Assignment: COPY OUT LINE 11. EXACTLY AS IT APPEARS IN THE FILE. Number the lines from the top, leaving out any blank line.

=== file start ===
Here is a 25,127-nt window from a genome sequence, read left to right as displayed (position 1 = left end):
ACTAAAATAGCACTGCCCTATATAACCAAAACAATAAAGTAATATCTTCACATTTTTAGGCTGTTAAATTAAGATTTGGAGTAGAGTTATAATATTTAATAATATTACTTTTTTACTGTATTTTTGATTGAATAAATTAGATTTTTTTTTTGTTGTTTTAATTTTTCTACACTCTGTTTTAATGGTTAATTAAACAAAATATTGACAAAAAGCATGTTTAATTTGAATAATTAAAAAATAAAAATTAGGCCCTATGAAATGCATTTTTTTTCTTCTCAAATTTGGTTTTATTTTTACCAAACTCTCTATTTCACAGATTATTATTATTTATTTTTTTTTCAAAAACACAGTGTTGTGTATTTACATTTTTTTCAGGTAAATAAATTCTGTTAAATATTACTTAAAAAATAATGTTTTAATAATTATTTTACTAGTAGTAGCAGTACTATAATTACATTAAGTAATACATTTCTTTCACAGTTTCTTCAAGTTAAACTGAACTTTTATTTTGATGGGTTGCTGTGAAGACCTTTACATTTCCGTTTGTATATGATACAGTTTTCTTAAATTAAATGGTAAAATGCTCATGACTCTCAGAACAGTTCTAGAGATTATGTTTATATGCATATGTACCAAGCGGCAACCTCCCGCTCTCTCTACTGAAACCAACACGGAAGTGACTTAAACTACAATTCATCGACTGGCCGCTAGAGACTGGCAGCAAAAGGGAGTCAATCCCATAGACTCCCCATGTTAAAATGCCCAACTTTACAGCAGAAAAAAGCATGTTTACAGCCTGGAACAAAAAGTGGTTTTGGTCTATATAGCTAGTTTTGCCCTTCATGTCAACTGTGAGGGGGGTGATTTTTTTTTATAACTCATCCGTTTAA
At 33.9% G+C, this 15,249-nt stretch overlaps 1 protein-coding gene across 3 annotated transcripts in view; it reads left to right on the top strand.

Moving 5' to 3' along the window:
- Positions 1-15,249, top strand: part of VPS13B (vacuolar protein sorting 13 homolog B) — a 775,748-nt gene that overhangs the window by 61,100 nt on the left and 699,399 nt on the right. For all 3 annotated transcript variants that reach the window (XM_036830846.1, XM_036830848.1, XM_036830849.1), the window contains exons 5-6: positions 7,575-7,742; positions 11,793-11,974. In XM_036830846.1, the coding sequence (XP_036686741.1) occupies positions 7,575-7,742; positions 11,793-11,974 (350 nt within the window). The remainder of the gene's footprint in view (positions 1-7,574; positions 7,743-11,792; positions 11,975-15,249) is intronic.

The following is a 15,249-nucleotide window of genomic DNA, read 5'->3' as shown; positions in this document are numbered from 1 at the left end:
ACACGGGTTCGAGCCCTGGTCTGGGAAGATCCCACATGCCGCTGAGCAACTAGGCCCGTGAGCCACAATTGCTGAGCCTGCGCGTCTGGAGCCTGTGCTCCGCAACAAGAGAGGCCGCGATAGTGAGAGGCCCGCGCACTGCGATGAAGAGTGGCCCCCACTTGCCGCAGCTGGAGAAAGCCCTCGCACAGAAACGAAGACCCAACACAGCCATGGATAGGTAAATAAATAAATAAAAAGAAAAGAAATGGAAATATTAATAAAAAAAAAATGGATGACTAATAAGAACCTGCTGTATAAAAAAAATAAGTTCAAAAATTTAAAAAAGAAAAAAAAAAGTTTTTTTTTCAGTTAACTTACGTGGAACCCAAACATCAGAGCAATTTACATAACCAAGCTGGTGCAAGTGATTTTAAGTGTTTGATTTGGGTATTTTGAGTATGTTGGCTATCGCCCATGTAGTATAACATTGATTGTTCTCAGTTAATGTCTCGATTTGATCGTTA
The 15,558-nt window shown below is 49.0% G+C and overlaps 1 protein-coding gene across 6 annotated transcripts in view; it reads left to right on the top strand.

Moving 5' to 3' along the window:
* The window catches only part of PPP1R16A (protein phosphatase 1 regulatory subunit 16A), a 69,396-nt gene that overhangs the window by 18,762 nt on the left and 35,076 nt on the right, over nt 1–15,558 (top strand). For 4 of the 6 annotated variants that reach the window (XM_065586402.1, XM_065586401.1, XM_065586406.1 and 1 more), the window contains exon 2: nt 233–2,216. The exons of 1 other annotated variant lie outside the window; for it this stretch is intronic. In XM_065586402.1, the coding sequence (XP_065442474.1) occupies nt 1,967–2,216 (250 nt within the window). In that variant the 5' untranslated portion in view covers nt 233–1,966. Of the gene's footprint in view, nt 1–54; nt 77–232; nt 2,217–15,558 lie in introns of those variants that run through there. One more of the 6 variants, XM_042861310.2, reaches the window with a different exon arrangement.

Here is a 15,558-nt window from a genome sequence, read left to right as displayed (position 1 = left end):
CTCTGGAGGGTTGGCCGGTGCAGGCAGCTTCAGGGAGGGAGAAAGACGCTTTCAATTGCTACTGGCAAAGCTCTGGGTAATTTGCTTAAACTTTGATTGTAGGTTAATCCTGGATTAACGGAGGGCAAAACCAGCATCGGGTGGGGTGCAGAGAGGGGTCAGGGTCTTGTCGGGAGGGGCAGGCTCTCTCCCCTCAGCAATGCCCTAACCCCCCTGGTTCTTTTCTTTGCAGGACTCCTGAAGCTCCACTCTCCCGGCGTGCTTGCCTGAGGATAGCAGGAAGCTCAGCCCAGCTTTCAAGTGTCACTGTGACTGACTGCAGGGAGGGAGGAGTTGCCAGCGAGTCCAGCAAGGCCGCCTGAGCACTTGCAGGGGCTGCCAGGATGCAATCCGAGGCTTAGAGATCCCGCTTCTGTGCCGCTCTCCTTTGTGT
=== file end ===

Here is a 15,558-nt window from a genome sequence, read left to right as displayed (position 1 = left end):